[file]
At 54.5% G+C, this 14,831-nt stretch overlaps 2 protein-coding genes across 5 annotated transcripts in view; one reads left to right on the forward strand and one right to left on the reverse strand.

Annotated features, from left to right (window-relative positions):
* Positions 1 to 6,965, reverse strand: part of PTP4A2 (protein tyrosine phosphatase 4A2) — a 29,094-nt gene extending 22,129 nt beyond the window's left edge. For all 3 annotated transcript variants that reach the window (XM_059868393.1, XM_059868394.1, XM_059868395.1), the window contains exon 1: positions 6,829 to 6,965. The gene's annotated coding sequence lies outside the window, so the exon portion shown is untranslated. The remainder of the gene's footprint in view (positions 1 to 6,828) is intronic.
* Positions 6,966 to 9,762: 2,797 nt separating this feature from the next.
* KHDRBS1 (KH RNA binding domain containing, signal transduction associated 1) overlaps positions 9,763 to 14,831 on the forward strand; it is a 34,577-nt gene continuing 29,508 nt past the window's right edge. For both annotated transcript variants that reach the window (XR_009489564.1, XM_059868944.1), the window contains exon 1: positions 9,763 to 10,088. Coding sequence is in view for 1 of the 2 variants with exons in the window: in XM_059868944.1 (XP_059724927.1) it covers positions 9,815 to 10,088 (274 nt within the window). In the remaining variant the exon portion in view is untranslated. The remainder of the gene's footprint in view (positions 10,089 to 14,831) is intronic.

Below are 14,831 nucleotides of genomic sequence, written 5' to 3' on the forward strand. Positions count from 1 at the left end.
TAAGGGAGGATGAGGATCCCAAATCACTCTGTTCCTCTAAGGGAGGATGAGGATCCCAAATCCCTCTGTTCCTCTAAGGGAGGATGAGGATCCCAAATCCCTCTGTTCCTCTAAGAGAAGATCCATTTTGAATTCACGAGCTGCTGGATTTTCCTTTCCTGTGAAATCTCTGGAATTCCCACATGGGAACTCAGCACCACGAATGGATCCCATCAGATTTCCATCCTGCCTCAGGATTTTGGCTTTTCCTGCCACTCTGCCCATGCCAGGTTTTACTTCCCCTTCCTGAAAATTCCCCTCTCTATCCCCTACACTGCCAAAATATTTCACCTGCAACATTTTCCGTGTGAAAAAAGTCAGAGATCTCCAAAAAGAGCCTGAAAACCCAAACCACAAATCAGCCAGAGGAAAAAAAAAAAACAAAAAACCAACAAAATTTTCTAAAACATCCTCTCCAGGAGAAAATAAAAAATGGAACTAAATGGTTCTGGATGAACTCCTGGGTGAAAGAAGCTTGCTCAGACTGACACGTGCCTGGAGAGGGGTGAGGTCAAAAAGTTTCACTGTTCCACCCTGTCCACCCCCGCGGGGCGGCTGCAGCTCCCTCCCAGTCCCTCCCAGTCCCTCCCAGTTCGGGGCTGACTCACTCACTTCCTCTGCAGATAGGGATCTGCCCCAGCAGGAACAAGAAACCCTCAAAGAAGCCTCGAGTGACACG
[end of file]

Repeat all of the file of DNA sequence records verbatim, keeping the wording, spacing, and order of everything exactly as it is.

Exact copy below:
At 54.5% G+C, this 14,831-nt stretch overlaps 2 protein-coding genes across 5 annotated transcripts in view; one reads left to right on the forward strand and one right to left on the reverse strand.

Annotated features, from left to right (window-relative positions):
* Positions 1 to 6,965, reverse strand: part of PTP4A2 (protein tyrosine phosphatase 4A2) — a 29,094-nt gene extending 22,129 nt beyond the window's left edge. For all 3 annotated transcript variants that reach the window (XM_059868393.1, XM_059868394.1, XM_059868395.1), the window contains exon 1: positions 6,829 to 6,965. The gene's annotated coding sequence lies outside the window, so the exon portion shown is untranslated. The remainder of the gene's footprint in view (positions 1 to 6,828) is intronic.
* Positions 6,966 to 9,762: 2,797 nt separating this feature from the next.
* KHDRBS1 (KH RNA binding domain containing, signal transduction associated 1) overlaps positions 9,763 to 14,831 on the forward strand; it is a 34,577-nt gene continuing 29,508 nt past the window's right edge. For both annotated transcript variants that reach the window (XR_009489564.1, XM_059868944.1), the window contains exon 1: positions 9,763 to 10,088. Coding sequence is in view for 1 of the 2 variants with exons in the window: in XM_059868944.1 (XP_059724927.1) it covers positions 9,815 to 10,088 (274 nt within the window). In the remaining variant the exon portion in view is untranslated. The remainder of the gene's footprint in view (positions 10,089 to 14,831) is intronic.

Below are 14,831 nucleotides of genomic sequence, written 5' to 3' on the forward strand. Positions count from 1 at the left end.
TAAGGGAGGATGAGGATCCCAAATCACTCTGTTCCTCTAAGGGAGGATGAGGATCCCAAATCCCTCTGTTCCTCTAAGGGAGGATGAGGATCCCAAATCCCTCTGTTCCTCTAAGAGAAGATCCATTTTGAATTCACGAGCTGCTGGATTTTCCTTTCCTGTGAAATCTCTGGAATTCCCACATGGGAACTCAGCACCACGAATGGATCCCATCAGATTTCCATCCTGCCTCAGGATTTTGGCTTTTCCTGCCACTCTGCCCATGCCAGGTTTTACTTCCCCTTCCTGAAAATTCCCCTCTCTATCCCCTACACTGCCAAAATATTTCACCTGCAACATTTTCCGTGTGAAAAAAGTCAGAGATCTCCAAAAAGAGCCTGAAAACCCAAACCACAAATCAGCCAGAGGAAAAAAAAAAAACAAAAAACCAACAAAATTTTCTAAAACATCCTCTCCAGGAGAAAATAAAAAATGGAACTAAATGGTTCTGGATGAACTCCTGGGTGAAAGAAGCTTGCTCAGACTGACACGTGCCTGGAGAGGGGTGAGGTCAAAAAGTTTCACTGTTCCACCCTGTCCACCCCCGCGGGGCGGCTGCAGCTCCCTCCCAGTCCCTCCCAGTCCCTCCCAGTTCGGGGCTGACTCACTCACTTCCTCTGCAGATAGGGATCTGCCCCAGCAGGAACAAGAAACCCTCAAAGAAGCCTCGAGTGACACG